Top 10 effective ways to reduce teenage drug and alcohol abuse

The most effective way to reduce teenage drug and alcohol abuse is to promote a child’s mental health. Designed for parents, this quick guide identifies effective ways to reduce teenage drug and alcohol abuse with a summary of recommendations from government experts.

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Calling all parents interested in teen drug and alcohol use

Family life influences teenagers. Although you may not be able to control situations outside of the family (your kids’ peers, schools, communities, and society), you guide the culture of your family. For this you are responsible and accountable.

Prevention of drug and alcohol problems

Part of dealing with alcohol and drug problems is to stop them from ever occurring. Part of this list includes protective factors developed by experts to teach parents how to make family like important, promote mental health, and prevent underage use of alcohol, tobacco, and illegal drugs.  If you can create the following conditions at home, you can help decrease a child’s chances for taking drugs or engaging in other risky behaviors. To reduce a teenager’s risk for becoming involved with alcohol, tobacco, and illegal drugs, here are the top 10 effective ways to prevent or reduce teenage drug and alcohol abuse:

1. Model the behavior you seek.

Be a positive role model yourself. Walk the talk. Don’t expect teens to stop  drinking or stay away from drugs if you don’t.

2. Resolve personal or family issues.

Seek family counseling or psychotherapy for any family issues about substance abuse, violence, divorce or illness in your family. Get the help you need so that you can be sure that your family unit (and teenager) are mentally healthy.

3. Know what’s going on.

Be involved in your teenager’s life. Know who their friends are, what they are doing and where. Encourage their independence but set appropriate limits like curfews and check-in times. Keep teens accountable with consequences for stretching beyond the limits.

4.  Teach the science of drugs and alcohol.

Talk about drinking and drugs – not just the statistics, but the science behind it. This requires research on the brain science of what substances do to the body. A good place to start is NIDA for Teens or The Science of Addiction.

5. Know the law.

Research your state’s laws around underage drinking and drug use. Then, sit down with your teenager and review the legal consequences of getting caught.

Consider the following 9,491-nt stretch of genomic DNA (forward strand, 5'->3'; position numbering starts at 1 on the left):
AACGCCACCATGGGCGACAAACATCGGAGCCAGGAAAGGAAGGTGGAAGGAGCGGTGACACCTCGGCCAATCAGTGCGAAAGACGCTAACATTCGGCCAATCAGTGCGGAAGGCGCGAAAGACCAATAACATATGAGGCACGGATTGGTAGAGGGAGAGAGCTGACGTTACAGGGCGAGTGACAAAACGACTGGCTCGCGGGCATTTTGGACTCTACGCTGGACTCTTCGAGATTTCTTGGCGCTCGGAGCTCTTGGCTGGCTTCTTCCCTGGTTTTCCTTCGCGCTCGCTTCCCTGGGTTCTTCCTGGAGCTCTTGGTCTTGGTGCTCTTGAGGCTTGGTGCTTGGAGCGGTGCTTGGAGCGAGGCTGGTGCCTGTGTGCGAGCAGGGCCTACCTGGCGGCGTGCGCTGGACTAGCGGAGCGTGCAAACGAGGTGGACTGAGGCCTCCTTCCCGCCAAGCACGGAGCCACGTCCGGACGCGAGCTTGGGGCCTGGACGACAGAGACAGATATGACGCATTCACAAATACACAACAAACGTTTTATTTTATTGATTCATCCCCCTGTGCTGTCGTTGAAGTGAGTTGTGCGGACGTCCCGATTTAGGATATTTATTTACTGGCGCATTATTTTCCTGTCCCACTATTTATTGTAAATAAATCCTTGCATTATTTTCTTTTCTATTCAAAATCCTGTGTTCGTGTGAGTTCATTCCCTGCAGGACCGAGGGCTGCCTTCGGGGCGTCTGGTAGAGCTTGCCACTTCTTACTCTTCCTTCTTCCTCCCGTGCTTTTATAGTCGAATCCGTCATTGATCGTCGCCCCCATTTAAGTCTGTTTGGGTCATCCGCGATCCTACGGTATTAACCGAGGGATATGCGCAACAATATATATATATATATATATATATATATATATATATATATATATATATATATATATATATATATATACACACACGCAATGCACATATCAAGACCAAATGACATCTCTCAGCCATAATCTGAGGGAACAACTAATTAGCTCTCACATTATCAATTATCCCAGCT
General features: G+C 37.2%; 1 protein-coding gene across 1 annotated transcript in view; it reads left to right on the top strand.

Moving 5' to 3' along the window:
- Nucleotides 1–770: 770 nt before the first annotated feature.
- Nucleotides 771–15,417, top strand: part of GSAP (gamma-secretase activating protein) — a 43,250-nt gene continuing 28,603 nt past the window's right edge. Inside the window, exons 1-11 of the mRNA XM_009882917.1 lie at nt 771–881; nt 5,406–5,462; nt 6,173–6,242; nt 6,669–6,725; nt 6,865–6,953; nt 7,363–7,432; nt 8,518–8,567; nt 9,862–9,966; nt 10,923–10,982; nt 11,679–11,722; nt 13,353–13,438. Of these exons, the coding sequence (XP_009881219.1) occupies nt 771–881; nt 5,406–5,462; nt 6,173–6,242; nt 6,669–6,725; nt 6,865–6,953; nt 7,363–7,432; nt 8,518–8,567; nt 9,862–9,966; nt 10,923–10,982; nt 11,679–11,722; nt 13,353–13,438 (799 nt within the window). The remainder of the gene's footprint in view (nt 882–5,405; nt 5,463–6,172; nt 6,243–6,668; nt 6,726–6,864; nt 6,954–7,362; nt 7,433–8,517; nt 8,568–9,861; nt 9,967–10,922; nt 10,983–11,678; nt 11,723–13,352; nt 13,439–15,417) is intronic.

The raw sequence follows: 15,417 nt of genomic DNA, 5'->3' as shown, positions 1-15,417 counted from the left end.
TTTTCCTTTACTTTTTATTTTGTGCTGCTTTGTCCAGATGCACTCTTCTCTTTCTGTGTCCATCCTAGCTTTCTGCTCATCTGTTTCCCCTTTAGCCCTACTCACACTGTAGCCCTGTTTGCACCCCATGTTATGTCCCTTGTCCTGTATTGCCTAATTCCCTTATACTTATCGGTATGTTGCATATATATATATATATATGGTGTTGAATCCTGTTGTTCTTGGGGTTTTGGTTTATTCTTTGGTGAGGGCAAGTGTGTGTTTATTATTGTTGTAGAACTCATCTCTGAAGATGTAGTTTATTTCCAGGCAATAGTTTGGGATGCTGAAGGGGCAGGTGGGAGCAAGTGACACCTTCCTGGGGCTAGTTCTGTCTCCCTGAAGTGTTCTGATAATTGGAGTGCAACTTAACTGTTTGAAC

6. Create a drinking and drug contract.

A family drinking and drug contract helps make expectations and rules clear about alcohol consumption for teens and parents.  And it brings issues into the open. For example, offer to always be available to drive your teenager home if they end up at a party and either get drunk or high, or their ride gets drunk or high. Check out a Sample Teen Drinking and Drug Family Contract for download here.

7.  Get educated about substance abuse.

Know the warning signs of teen drinking or drug problems (and the factors that increase risk such as depression, family history of addiction or social transitions), and have a plan for seeking help if your family needs it.

8.  Help find alternative activity options for your teen.

Learn about community and school activities that may interest your teen and encourage him/her to participate. Teenagers who are active in sports, volunteering, social or church groups are less likely to get bored, or seek out drugs and alcohol for fun.

9. Look outside the family for mentoring help.

Encourage your teenager to seek and find a positive mentor outside the family who   will reinforce your family’s beliefs and values. Your teen can formally seek a mentor through religious or spiritual groups or informally through sports teams or school activities. Then, check in with your teen’s mentor to get another perspective on his/her life.

10.  One-on-one time.

Drug testing a teen should always be a last resort when trying to help your child. Regularly spend time with your teenager and give your loving, undivided attention. Some sample activities to share: a walk, bowling, playing tennis, a bike ride, a quiet dinner out, or cooking together.

Reference sources: NIAAA Publication “Make a Difference: Talk to Your Child about Alcohol”
National Highway Traffic Safety Administration: Community How To Guide On…PREVENTION & EDUCATION
Commonwealth of Virginia Governor’s Office for Substance Abuse Prevention (GOSAP) Parent Guide to Preventing Underage Drinking
The Surgeon General’s Call to Action To Prevent and Reduce Underage Drinking (2007)
SAMHSA: Too smart to start
About the author
Lee Weber is a published author, medical writer, and woman in long-term recovery from addiction. Her latest book, The Definitive Guide to Addiction Interventions is set to reach university bookstores in early 2019.
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